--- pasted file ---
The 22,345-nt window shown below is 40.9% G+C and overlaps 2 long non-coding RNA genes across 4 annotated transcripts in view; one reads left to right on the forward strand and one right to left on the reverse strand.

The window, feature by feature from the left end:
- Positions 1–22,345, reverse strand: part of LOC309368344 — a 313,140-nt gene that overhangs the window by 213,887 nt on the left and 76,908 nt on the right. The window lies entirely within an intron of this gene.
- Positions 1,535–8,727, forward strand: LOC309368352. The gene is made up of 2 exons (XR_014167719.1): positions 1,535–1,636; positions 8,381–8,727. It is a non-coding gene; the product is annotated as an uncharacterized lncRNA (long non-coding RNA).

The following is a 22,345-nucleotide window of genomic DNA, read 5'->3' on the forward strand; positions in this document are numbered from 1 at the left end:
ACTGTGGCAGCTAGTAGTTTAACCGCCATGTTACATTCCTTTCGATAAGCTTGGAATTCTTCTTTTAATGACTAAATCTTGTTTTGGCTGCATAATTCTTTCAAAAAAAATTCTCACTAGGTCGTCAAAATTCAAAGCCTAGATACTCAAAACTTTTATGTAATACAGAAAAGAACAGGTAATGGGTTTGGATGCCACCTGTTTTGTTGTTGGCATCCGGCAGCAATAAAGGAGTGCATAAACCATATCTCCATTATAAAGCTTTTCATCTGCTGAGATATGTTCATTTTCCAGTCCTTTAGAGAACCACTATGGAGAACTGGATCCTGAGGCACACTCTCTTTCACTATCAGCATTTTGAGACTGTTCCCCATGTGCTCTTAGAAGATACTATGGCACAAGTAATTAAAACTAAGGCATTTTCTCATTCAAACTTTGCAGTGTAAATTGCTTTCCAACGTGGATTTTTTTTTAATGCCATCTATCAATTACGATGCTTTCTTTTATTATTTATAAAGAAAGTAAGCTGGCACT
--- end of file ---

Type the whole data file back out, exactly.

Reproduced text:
The 22,345-nt window shown below is 40.9% G+C and overlaps 2 long non-coding RNA genes across 4 annotated transcripts in view; one reads left to right on the forward strand and one right to left on the reverse strand.

The window, feature by feature from the left end:
- Positions 1–22,345, reverse strand: part of LOC309368344 — a 313,140-nt gene that overhangs the window by 213,887 nt on the left and 76,908 nt on the right. The window lies entirely within an intron of this gene.
- Positions 1,535–8,727, forward strand: LOC309368352. The gene is made up of 2 exons (XR_014167719.1): positions 1,535–1,636; positions 8,381–8,727. It is a non-coding gene; the product is annotated as an uncharacterized lncRNA (long non-coding RNA).

The following is a 22,345-nucleotide window of genomic DNA, read 5'->3' on the forward strand; positions in this document are numbered from 1 at the left end:
ACTGTGGCAGCTAGTAGTTTAACCGCCATGTTACATTCCTTTCGATAAGCTTGGAATTCTTCTTTTAATGACTAAATCTTGTTTTGGCTGCATAATTCTTTCAAAAAAAATTCTCACTAGGTCGTCAAAATTCAAAGCCTAGATACTCAAAACTTTTATGTAATACAGAAAAGAACAGGTAATGGGTTTGGATGCCACCTGTTTTGTTGTTGGCATCCGGCAGCAATAAAGGAGTGCATAAACCATATCTCCATTATAAAGCTTTTCATCTGCTGAGATATGTTCATTTTCCAGTCCTTTAGAGAACCACTATGGAGAACTGGATCCTGAGGCACACTCTCTTTCACTATCAGCATTTTGAGACTGTTCCCCATGTGCTCTTAGAAGATACTATGGCACAAGTAATTAAAACTAAGGCATTTTCTCATTCAAACTTTGCAGTGTAAATTGCTTTCCAACGTGGATTTTTTTTTAATGCCATCTATCAATTACGATGCTTTCTTTTATTATTTATAAAGAAAGTAAGCTGGCACT